Welcome to hell...
.... where skinless demons patrol the lakes and the waves of Limbo wash against the outer walls, while the souls of the Damned float on their surface, waiting to be collected.
When an unidentified, brutalised body is discovered, the case is assigned to Thomas Fool, one of Hell's detectives, known as 'Information Men’. But how do you investigate a murder where death is commonplace and everyone is guilty of something?
A stunningly original blend of crime, horror and suspense, The Devil’s Detective is a bold new thriller that will shock and amaze.
My rating: 5 of 5 stars
I was recommended this book from Audible due to my browsing/reading history. I read the synopsis and decided to give it a try. I'm glad I did because I loved it!
I downloaded this as an audiobook after listening to the audio sample. I loved the narrator, David Rintoul. He brought the story and characters to life with his clear and precise reading.
Thomas Fool is a wonderful character. He is an "Information Man", a policeman to you and me, who investigates things when the denizens of Hell cause chaos or misbehave. I really liked this person. I don't know what he did in his previous life to end up in Hell, but I got the impression that he was a good man. Perhaps he was in the wrong place at the wrong time. When a denizen is found murdered in a very brutal way, Thomas and his fellow Information Men are sent to investigate and quickly find themselves facing a dangerous adversary.
Though I am not a huge lover of horror, I love detective stories. I started to listen to the story with no idea of what to expect. What I got was an unexpected journey through the eyes of the main protagonist, Thomas Fool. Hell is not a pleasant place to be in this book, and the demons are not exactly puppy dogs either. I love the descriptive quality of the horror in this book, though it can be pretty graphic and a little shocking. Some readers may find it too gruesome. Then again, my imagination can be a little too quick to paint vivid pictures and some may find that it may not be graphic enough for them. As only a moderate reader of horror, this story definitely shocked me (in a good way). I was quickly hooked and sat entranced as the story unfolded. It was a pleasure to see Thomas Fool's character grow throughout the story. He has to make some hard decisions in the course of his investigation. I wasn't so keen on his superior, Elderflower, though I only met him a few times. He reminds me too much of a government official, which I suppose he was to some degree. The Angels' Adam and Balthazar are interesting characters in their own way too.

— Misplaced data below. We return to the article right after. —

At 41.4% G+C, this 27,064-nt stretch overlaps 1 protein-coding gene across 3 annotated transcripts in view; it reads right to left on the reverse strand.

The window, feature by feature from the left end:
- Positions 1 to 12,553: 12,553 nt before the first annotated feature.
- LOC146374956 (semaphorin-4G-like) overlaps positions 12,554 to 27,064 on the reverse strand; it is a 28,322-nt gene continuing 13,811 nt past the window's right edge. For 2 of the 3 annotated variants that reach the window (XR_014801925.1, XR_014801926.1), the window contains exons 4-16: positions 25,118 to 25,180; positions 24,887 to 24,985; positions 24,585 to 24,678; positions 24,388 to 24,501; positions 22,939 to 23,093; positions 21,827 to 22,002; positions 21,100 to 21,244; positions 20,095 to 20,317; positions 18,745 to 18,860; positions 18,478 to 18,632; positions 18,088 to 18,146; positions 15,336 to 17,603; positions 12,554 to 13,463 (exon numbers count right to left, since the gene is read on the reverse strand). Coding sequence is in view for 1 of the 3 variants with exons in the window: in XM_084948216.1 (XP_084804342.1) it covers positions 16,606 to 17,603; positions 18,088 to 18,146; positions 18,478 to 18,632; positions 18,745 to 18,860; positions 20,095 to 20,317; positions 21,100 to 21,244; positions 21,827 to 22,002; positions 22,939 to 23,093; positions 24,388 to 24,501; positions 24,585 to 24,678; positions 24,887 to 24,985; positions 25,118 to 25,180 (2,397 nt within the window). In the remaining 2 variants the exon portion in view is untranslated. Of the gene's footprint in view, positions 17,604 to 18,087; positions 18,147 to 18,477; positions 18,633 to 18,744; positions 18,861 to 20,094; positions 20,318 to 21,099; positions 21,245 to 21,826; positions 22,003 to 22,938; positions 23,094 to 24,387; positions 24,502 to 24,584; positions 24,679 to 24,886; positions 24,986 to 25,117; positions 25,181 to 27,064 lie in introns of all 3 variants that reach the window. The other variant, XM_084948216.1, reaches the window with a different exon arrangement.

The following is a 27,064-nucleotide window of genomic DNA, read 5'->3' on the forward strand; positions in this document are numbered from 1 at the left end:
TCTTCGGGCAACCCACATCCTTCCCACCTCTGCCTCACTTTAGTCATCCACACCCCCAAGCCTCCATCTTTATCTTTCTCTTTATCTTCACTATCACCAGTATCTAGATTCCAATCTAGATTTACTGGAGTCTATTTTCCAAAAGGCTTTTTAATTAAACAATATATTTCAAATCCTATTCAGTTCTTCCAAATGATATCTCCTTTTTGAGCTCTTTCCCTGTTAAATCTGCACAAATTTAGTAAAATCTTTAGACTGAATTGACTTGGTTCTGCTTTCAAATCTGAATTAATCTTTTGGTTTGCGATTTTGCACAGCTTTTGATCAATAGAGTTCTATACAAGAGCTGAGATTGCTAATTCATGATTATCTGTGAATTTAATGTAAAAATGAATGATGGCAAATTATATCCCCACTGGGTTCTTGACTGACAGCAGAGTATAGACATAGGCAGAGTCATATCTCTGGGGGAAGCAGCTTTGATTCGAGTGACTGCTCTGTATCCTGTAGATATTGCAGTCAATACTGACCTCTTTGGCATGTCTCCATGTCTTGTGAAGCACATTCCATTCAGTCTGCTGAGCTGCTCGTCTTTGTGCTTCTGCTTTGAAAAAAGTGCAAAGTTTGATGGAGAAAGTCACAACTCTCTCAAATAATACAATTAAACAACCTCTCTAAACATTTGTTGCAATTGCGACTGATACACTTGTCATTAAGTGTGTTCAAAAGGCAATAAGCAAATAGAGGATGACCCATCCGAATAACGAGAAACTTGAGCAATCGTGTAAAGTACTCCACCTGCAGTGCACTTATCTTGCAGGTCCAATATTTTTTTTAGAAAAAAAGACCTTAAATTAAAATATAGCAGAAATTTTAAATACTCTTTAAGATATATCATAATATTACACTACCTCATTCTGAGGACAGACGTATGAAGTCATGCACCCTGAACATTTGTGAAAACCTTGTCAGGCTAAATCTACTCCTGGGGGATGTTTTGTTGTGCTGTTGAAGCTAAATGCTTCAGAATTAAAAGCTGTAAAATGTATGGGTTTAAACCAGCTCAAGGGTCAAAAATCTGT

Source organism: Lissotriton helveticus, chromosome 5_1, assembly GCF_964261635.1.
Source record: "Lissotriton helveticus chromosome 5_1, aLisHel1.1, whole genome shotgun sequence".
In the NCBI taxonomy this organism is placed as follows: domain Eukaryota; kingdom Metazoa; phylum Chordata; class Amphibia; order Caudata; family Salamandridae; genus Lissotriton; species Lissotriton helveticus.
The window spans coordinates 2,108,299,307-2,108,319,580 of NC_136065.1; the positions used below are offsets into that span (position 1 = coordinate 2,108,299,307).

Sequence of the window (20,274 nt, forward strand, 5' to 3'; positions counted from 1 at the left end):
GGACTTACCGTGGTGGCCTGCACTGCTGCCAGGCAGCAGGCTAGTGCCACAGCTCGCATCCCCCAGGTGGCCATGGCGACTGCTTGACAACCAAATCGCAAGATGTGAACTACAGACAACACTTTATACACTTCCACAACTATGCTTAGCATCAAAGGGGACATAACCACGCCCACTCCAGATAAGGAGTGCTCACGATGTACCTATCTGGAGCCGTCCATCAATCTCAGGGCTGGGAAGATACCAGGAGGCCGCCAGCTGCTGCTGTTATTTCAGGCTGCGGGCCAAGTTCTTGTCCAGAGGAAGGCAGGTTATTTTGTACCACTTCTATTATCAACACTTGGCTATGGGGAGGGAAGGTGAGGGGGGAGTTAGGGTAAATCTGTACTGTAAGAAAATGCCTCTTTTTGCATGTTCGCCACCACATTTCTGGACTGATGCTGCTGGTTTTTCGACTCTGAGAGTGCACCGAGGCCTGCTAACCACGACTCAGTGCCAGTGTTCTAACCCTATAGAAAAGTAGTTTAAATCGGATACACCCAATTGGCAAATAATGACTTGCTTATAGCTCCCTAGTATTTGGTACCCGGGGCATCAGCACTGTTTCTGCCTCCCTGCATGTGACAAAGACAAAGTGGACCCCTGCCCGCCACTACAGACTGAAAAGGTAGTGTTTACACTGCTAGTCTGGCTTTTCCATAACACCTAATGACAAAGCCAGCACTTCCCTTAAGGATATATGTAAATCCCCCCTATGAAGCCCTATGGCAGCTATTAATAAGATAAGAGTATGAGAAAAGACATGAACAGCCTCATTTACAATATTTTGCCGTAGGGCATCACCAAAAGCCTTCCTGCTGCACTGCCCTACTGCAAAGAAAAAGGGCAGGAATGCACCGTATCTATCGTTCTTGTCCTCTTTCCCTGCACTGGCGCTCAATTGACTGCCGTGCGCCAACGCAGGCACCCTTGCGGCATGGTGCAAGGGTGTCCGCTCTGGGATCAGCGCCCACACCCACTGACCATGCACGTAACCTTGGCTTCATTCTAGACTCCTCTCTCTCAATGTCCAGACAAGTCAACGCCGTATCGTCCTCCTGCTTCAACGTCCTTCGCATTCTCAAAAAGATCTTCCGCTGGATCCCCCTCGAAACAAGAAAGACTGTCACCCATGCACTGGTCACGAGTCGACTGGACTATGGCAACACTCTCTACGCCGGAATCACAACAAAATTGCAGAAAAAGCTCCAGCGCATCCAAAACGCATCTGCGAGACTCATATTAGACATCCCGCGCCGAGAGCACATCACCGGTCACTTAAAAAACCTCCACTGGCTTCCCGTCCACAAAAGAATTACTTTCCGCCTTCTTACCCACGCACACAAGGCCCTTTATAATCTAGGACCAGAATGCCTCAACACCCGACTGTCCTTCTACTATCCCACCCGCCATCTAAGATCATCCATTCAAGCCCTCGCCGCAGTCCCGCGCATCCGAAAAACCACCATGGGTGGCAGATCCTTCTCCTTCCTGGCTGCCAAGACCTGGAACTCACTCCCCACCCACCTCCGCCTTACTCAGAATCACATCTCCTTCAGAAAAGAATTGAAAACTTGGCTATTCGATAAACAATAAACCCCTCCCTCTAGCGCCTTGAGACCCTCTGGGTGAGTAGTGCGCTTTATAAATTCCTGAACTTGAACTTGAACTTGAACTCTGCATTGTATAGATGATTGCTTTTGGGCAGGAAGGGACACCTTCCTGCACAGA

The story has several twists and turns that kept me guessing for quite some time. I am a huge fan of detective novels, and this story has several red herrings and distractions cleverly placed so that when the culprit is revealed, the reader is surprised. There is another surprise near the end that I never saw coming but, after thinking about it, it made perfect sense. I felt sad when I reached the end of the book because Fool has become a friend and I will miss him. I wonder if he will be investigating anymore incidents in Hell in the future? I sure hope so.
Simon Kurt Unsworth has written a fantastic debut novel. I love his writing style, which starts slow but quickly picks up speed. I also love the flow of the story, the scenes flowed seamlessly from one to another. This author has found a fan in me and I would definitely consider reading more books written by him in the future.
Due to the use of graphic horror and gore, as well as the use of foul language, I do not recommend this book to younger readers and to those who have a nervous disposition. I do, however, highly recommend this book if you love horror, suspense and detective stories. - Lynn Worton
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He lives in a rambling old farmhouse in Cumbria with his partner and assorted children and pets where he writes horror stories (for which pursuit he was nominated for a 2008 World Fantasy Award for Best Short Story). He is the author of the forthcoming novelThe Devil’s Detective, a dark and savage thriller set in Hell, available from Doubleday in the US and Del Ray in the UK and due out in March 2015.
His latest collection of short stories is the critically acclaimed Quiet Houses (which was long-listed for the Edge Hill Short Story Collection prize), which follows on from 2010′s Lost Places from Ash Tree Press (which was, along with Angela Slatter’s Sourdough, reviewer Pete Tennant’s (from Black Static magazine) favourite collection of the year). His work has been published in a number of anthologies including the Ash Tree Press’s At Ease with the Dead, Shades of Darkness and Exotic Gothic 3, Dark Horse’s Lovecraft Unbound, PS Publishing’sPostscripts, Edge Publication’s Gaslight Arcanum and Gaslight Grotesque, IDW’s Zombies vs Robots: Diplomacy, Fedogan and Bremer’s Weirder Shadows Over Innsmouth and Gray Friar Press’s Terror Tales of the Seaside, Terror Tales of the Cotswolds and Where the Heart Is.
2014 brings his sixth appearance in Stephen Jones’ The Mammoth Book of Best New Horror anthology series, and he also appeared in 2010′s twenty year celebration of the series, The Very Best of Best New Horror.
His new collection Strange Gateways is available now from PS Publishing and an as-yet-unnamed collection will launch the Spectral Press Spectral Signature Editions imprint in 2014.
You can find him on Twitter or Facebook and Instagram, or in various haunts in Cumbria staring at his MacBook and muttering to himself.